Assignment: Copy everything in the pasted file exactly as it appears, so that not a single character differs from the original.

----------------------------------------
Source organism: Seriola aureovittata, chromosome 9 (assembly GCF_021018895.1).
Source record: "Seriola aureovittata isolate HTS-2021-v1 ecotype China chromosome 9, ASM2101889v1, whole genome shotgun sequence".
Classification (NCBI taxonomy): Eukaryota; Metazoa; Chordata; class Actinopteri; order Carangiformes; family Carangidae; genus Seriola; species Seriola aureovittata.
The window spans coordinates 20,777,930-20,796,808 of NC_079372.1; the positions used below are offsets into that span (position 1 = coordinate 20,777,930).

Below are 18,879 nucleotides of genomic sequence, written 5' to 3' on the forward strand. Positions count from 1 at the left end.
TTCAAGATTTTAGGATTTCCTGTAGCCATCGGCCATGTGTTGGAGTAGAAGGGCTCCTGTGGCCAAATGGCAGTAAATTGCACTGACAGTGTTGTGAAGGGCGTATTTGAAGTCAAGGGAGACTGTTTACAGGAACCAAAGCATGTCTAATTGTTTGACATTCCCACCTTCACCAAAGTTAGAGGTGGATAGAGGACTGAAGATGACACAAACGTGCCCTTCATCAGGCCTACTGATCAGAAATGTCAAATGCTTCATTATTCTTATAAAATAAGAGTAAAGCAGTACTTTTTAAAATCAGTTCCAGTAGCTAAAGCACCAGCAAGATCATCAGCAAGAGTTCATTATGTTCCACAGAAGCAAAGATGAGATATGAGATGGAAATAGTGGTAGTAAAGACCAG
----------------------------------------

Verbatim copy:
Source organism: Seriola aureovittata, chromosome 9 (assembly GCF_021018895.1).
Source record: "Seriola aureovittata isolate HTS-2021-v1 ecotype China chromosome 9, ASM2101889v1, whole genome shotgun sequence".
Classification (NCBI taxonomy): Eukaryota; Metazoa; Chordata; class Actinopteri; order Carangiformes; family Carangidae; genus Seriola; species Seriola aureovittata.
The window spans coordinates 20,777,930-20,796,808 of NC_079372.1; the positions used below are offsets into that span (position 1 = coordinate 20,777,930).

Below are 18,879 nucleotides of genomic sequence, written 5' to 3' on the forward strand. Positions count from 1 at the left end.
TTCAAGATTTTAGGATTTCCTGTAGCCATCGGCCATGTGTTGGAGTAGAAGGGCTCCTGTGGCCAAATGGCAGTAAATTGCACTGACAGTGTTGTGAAGGGCGTATTTGAAGTCAAGGGAGACTGTTTACAGGAACCAAAGCATGTCTAATTGTTTGACATTCCCACCTTCACCAAAGTTAGAGGTGGATAGAGGACTGAAGATGACACAAACGTGCCCTTCATCAGGCCTACTGATCAGAAATGTCAAATGCTTCATTATTCTTATAAAATAAGAGTAAAGCAGTACTTTTTAAAATCAGTTCCAGTAGCTAAAGCACCAGCAAGATCATCAGCAAGAGTTCATTATGTTCCACAGAAGCAAAGATGAGATATGAGATGGAAATAGTGGTAGTAAAGACCAG